It Runs in the Family: A Study of Political Candidacy Among Swedish Adoptees

Sven Oskarsson, Christopher Dawes, Karl Oskar Lindgren

    Research output: Contribution to journalArticle

    Abstract

    What motivates citizens to run for office? Recent work has shown that early life parental socialization is strongly associated with a desire to run for office. However, parents not only shape their children’s political environment, they also pass along their genes to those same children. A growing area of research has shown that individual differences in a wide range of political behaviors and attitudes are linked to genetic differences. As a result, genetic factors may confound the observed political similarities among parents and their children. This study analyzes Swedish register data containing information on all nominated and elected candidates in the ten parliamentary, county council, and municipal elections from 1982 to 2014 for a large sample of adoptees and their adoptive and biological parents. By studying the similarity in political ambition within both adoptive and biological families, our research design allows us to disentangle so-called “pre-birth” factors, such as genes and pre-natal environment, and “post-birth” factors like parental socialization. We find that the likelihood of standing as a political candidate is twice as high if one’s parent has been a candidate. We also find that the effects of pre-birth and post-birth factors are approximately equal in size. In addition, we test a number of potential pre- and post-birth transmission mechanisms. First, disconfirming our expectations, the pre-birth effects do not seem to be mediated by cognitive ability or leadership skills. Second, consistent with a role modeling mechanism, we find evidence of a strong transmission in candidacy status between rearing mothers and their daughters.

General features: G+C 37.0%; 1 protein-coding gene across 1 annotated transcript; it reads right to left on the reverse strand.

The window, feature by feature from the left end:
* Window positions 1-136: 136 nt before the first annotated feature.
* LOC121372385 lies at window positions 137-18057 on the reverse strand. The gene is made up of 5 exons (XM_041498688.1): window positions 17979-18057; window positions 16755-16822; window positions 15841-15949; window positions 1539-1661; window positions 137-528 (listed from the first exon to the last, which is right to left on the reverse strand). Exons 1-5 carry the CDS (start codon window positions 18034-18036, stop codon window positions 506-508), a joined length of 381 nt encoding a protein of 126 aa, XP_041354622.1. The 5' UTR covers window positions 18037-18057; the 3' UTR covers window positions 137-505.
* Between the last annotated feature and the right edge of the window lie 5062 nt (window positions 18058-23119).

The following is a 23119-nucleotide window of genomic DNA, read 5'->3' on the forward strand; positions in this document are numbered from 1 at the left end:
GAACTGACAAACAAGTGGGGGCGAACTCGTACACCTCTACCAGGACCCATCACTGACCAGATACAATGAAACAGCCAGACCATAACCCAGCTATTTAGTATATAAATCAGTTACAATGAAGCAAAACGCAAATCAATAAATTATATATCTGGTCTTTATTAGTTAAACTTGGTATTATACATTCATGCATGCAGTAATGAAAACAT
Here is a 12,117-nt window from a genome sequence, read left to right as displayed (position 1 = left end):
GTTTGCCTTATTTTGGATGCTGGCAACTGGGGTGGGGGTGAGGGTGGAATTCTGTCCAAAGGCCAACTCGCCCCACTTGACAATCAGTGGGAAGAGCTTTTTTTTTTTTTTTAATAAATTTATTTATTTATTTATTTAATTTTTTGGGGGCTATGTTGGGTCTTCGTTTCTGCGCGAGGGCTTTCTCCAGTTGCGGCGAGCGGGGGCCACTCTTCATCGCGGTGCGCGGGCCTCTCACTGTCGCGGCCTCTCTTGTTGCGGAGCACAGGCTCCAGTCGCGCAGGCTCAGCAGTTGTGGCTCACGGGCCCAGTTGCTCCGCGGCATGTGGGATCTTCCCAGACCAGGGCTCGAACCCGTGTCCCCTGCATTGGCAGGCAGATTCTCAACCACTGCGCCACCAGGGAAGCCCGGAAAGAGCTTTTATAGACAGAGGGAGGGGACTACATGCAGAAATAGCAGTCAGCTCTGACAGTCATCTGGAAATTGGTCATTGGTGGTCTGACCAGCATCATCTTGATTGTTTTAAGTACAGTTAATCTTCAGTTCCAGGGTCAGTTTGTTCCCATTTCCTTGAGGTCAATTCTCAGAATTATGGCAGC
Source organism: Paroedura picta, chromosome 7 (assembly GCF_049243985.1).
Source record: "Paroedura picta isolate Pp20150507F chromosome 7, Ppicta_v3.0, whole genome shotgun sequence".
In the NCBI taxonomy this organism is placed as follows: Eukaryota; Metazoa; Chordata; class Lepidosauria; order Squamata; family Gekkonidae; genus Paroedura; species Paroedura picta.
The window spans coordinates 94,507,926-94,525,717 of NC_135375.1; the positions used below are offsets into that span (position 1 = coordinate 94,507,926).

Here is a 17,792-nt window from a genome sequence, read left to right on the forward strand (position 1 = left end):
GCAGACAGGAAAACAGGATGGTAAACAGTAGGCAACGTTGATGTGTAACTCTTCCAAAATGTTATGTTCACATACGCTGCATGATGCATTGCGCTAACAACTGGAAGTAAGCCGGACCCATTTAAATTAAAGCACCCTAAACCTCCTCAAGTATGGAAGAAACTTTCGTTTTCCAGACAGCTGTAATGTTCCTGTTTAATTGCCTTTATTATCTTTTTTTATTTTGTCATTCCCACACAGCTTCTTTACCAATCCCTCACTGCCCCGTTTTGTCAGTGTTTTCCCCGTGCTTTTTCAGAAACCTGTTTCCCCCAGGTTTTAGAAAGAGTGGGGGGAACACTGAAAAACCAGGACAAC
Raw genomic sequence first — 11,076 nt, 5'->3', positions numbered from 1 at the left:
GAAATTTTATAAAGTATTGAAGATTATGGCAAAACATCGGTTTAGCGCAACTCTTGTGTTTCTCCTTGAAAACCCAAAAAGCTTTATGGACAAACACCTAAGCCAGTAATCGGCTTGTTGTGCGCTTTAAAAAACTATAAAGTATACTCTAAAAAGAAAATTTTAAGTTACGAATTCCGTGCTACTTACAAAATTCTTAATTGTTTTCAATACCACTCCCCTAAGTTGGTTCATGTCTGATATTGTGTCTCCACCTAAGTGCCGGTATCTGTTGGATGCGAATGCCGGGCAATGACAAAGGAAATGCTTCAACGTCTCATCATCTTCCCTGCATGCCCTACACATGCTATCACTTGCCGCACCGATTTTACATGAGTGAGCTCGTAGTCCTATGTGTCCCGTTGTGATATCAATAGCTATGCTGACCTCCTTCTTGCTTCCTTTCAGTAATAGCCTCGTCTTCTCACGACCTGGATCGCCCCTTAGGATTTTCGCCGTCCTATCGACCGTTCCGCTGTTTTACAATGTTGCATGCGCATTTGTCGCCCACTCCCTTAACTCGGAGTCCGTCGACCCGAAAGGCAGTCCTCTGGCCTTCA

Original languageEnglish (US)
    Pages (from-to)1-26
    Number of pages26
    JournalPolitical Behavior
    DOIs
    StateAccepted/In press - Sep 20 2017

    Fingerprint

    candidacy
    parents
    socialization
    family research
    heredity
    political behavior
    political attitude
    cognitive ability
    research planning
    election
    leadership
    citizen
    evidence

    Keywords

    • Adoption study
    • Intergenerational transmission
    • Political candidacy
    • Pre- and post-birth effects
    • Role modeling

    ASJC Scopus subject areas

    • Sociology and Political Science

    Cite this

    It Runs in the Family : A Study of Political Candidacy Among Swedish Adoptees. / Oskarsson, Sven; Dawes, Christopher; Lindgren, Karl Oskar.

    In: Political Behavior, 20.09.2017, p. 1-26.

    Research output: Contribution to journalArticle

    Oskarsson, Sven ; Dawes, Christopher ; Lindgren, Karl Oskar. / It Runs in the Family : A Study of Political Candidacy Among Swedish Adoptees. In: Political Behavior. 2017 ; pp. 1-26.
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